DUBAI, United Arab Emirates (AP) — Abu Dhabi-based Etihad Airways said Thursday it has restructured planned airplane purchases from both Airbus and Boeing as the government-owned carrier struggles through serious financial turbulence.
Once making headlines in 2013 for fleet purchases valued at $67 billion, Etihad has seen its strategy of rapidly buying stakes in other airlines to expand its global footprint expose it to major losses.
In its last two reported financial years alone, the airline hemorrhaged nearly $3.5 billion in losses. Full-year results for 2018 for the company are expected in the summer.
In its statement, Etihad said that it will take delivery of five Airbus A350-1000, 26 Airbus A321neos and six Boeing 777-9 aircraft “over the coming years.”
It said its remaining orders will be affected by “rescheduling, restructuring or reduction.” In its 2013 purchase, Etihad made orders for 87 Airbus and 56 Boeing aircraft. Etihad currently has a fleet of 108 aircraft.
Etihad added to Reuters the “balance of the remaining orders will be defined at a later time through rescheduling, restructuring or reduction.” Etihad also said Boeing 787 deliveries would continue, but it did not give any details.
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Overall, the “restructuring” appears to represent “a major cut in long-haul jet orders,” Reuters writes.
“This will enable the airline to further progress its transformation and adjust to its new operating model,” the airline said to The Associated Press. “By restructuring a large portion of its previous orders, Etihad can now concentrate on the phased introduction of new aircraft types, enabling an efficient rationalization of its fleet and building a network that connects Abu Dhabi to the world.”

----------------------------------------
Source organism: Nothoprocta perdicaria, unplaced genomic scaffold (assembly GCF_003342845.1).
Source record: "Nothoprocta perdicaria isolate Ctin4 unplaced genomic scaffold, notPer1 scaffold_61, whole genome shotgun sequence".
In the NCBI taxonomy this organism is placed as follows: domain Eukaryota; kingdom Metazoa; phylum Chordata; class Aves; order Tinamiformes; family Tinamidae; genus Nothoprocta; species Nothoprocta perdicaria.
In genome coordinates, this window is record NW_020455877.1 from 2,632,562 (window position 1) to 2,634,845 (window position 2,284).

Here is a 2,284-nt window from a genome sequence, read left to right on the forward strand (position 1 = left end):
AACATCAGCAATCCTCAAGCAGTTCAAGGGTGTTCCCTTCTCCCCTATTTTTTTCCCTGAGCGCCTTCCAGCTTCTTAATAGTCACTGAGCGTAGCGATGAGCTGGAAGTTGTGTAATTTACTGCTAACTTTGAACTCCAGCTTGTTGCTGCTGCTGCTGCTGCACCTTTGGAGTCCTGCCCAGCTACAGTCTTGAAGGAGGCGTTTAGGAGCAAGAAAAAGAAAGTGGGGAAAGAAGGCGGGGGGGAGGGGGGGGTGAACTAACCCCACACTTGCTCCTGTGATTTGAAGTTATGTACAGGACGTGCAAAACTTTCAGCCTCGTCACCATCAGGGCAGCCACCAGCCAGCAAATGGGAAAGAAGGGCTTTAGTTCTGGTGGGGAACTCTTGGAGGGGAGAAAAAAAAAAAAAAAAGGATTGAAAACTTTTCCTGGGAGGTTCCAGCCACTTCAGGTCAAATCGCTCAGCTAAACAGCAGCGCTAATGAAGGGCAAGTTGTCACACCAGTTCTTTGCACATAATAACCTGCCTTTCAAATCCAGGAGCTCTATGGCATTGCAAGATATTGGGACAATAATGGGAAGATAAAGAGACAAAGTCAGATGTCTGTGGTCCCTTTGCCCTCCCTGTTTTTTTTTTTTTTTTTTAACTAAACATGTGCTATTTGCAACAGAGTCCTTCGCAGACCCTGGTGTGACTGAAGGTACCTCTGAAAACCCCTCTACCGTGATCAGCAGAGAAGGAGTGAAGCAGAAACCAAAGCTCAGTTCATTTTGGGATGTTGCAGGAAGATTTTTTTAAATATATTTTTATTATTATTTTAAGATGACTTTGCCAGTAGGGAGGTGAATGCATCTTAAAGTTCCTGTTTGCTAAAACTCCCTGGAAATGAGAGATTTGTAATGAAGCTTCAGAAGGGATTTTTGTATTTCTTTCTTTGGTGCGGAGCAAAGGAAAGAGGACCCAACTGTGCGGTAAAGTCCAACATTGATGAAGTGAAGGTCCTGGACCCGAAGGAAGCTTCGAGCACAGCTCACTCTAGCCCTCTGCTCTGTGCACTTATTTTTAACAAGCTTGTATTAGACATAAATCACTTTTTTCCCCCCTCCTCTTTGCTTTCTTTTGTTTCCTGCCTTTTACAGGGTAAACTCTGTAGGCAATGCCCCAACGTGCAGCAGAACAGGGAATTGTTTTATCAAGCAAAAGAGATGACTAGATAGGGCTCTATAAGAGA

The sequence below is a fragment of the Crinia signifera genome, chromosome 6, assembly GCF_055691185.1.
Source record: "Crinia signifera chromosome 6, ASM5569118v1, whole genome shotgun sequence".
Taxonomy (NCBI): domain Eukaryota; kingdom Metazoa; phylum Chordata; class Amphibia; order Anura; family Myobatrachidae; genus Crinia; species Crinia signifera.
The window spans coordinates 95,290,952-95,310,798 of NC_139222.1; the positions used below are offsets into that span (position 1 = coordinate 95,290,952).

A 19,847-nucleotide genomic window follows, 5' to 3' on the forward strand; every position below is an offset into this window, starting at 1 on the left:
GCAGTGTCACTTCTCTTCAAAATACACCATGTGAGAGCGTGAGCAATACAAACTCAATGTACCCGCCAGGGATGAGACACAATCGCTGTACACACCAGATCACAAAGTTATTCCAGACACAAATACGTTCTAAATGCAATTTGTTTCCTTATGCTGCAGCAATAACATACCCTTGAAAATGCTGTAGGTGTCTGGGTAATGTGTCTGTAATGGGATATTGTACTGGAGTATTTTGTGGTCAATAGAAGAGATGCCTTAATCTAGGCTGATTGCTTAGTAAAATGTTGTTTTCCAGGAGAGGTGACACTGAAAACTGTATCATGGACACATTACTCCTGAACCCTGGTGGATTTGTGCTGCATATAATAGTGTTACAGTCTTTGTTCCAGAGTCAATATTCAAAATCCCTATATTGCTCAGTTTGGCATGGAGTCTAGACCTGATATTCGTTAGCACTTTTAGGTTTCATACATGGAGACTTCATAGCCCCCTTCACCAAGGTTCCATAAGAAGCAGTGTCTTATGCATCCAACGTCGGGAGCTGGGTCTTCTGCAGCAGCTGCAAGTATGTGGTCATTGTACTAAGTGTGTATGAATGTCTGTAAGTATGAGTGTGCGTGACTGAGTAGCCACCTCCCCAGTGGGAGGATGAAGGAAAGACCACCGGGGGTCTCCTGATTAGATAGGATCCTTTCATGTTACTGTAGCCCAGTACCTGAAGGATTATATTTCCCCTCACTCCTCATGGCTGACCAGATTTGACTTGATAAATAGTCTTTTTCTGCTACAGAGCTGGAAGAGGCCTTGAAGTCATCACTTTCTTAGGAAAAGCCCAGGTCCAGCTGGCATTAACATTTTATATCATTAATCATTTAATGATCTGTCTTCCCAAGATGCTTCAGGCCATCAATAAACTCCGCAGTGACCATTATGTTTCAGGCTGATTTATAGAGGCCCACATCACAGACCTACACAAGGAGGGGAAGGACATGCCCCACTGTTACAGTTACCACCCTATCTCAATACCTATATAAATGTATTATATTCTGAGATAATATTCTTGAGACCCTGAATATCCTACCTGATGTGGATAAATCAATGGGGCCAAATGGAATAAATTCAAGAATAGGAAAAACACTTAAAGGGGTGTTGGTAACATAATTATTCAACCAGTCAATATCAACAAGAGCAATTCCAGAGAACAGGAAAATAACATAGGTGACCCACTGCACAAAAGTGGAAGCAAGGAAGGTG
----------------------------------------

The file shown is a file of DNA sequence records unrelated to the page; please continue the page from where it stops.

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Etihad made its announcement amid news from Airbus that the European plane manufacturer would stop producing its iconic double-decker A380 jumbo jet.
Emirates, which operates from Dubai International Airport, the world’s busiest for international travel that’s only 115 kilometers (70 miles) away from Abu Dhabi, meanwhile announced a $21.4 billion-valued deal with Airbus.
Abu Dhabi’s rulers launched Etihad in 2003. Last year, Etihad began loaning pilots to Emirates under a new program.
The two Mideast carriers have seen business hurt by President Donald Trump’s travel bans affecting Muslim-majority nations and stricter rules on electronics in cabins.
Emirates and Etihad are both government-owned airlines in the United Arab Emirates, a federation of seven sheikhdoms on the Arabian Peninsula. Both compete in the long-haul carrier market, using their nation’s location between East and West to their advantage.
Contributing: USA TODAY staff, wire reports
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